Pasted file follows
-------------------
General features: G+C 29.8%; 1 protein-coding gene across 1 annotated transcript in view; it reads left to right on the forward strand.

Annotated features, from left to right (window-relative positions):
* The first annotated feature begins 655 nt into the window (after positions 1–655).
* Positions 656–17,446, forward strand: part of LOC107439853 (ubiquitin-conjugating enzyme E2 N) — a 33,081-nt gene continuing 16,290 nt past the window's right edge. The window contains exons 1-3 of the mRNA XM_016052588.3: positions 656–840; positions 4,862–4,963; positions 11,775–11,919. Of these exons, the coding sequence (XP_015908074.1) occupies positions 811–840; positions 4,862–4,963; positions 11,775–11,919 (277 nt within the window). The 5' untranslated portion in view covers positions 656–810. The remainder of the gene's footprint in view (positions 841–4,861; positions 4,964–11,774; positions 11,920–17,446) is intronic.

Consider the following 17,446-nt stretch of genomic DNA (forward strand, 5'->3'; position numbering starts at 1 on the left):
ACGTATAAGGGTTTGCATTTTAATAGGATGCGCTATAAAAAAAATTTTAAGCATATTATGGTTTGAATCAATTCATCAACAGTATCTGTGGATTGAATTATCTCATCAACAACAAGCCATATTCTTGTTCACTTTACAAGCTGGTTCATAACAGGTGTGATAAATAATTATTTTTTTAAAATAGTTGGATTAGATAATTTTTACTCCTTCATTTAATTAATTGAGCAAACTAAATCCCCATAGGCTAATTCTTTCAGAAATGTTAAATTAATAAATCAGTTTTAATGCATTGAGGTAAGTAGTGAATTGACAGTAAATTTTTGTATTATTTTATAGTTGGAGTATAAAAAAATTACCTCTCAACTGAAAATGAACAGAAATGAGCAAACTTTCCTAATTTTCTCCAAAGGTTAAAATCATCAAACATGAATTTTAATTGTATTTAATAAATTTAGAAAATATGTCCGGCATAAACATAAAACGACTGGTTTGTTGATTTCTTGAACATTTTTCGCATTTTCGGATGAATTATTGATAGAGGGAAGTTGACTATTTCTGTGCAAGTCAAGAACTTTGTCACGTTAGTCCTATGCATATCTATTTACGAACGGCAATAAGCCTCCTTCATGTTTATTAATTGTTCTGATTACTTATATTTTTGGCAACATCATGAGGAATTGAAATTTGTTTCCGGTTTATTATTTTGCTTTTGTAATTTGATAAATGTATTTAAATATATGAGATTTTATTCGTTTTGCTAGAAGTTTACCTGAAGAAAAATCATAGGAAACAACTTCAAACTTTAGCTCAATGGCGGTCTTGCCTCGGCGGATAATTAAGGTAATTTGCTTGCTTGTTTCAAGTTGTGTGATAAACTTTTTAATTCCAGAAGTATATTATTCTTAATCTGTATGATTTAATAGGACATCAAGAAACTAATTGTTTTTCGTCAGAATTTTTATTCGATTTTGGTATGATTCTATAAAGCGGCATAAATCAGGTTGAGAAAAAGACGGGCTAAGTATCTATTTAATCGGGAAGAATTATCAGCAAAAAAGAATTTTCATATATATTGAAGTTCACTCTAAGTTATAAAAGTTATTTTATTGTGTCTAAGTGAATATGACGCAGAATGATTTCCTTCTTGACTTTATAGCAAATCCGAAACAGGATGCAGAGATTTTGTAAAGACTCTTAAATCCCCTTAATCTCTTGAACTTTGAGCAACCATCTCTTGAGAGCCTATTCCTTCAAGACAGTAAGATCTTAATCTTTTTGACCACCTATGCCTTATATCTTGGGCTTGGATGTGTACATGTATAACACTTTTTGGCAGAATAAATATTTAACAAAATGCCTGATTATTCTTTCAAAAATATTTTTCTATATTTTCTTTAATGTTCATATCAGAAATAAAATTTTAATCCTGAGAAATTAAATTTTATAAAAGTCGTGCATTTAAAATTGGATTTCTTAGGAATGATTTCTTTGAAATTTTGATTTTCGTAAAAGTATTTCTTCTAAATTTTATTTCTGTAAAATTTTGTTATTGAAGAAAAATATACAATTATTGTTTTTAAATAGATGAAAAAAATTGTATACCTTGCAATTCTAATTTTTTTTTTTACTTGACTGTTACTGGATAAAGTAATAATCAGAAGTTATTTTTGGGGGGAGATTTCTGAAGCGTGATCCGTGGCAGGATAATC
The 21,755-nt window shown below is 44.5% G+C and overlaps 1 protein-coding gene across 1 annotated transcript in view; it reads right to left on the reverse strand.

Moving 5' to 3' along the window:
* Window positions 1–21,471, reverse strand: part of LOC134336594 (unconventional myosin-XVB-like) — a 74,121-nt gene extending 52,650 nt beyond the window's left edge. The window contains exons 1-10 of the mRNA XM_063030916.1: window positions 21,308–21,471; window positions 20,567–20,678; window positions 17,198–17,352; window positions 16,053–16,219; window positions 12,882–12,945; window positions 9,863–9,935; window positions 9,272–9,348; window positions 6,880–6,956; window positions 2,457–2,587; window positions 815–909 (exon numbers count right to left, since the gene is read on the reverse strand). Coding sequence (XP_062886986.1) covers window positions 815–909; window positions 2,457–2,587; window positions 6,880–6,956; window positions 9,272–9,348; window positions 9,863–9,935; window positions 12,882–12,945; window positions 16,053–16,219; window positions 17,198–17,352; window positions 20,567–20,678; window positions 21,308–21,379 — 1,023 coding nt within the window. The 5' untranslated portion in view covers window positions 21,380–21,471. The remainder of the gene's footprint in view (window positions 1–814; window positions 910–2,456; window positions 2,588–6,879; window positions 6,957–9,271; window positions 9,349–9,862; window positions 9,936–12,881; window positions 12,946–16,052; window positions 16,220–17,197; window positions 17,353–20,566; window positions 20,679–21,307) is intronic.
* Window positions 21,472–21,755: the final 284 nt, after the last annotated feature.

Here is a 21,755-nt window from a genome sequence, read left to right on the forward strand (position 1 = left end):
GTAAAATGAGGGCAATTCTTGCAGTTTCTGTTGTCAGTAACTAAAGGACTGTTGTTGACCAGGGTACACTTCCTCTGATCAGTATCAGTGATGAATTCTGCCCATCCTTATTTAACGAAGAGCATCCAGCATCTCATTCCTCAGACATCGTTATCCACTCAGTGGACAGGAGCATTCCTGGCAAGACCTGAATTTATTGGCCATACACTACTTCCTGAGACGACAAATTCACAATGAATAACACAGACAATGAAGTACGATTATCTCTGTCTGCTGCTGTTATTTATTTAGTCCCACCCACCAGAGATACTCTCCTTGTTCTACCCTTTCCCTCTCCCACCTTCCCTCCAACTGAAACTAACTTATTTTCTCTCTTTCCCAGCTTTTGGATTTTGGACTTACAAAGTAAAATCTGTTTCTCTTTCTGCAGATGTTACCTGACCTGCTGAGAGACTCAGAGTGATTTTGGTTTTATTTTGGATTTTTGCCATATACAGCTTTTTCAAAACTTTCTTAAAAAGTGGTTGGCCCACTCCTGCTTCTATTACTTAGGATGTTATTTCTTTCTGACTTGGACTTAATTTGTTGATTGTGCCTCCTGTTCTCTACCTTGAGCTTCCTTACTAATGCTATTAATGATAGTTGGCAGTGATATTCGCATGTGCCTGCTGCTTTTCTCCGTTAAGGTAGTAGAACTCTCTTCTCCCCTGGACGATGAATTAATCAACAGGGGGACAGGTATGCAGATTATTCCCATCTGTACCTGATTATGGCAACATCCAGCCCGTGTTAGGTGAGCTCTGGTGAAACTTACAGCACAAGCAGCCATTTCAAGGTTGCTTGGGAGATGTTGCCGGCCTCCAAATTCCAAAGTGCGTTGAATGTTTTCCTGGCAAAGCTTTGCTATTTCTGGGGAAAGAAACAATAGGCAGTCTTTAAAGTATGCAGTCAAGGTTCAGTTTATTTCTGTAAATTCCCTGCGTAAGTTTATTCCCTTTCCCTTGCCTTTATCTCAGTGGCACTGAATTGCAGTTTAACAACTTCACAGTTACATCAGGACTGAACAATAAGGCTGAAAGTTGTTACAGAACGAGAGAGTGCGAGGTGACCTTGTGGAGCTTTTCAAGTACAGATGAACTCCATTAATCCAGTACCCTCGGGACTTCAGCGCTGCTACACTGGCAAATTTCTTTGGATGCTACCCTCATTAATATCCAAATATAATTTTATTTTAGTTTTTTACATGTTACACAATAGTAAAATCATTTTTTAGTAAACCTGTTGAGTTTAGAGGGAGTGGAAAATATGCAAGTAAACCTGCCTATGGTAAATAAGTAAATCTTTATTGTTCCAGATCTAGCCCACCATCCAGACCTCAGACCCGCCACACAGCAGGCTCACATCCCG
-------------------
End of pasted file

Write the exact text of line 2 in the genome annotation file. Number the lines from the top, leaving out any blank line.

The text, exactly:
Annotated features, from left to right (window-relative positions):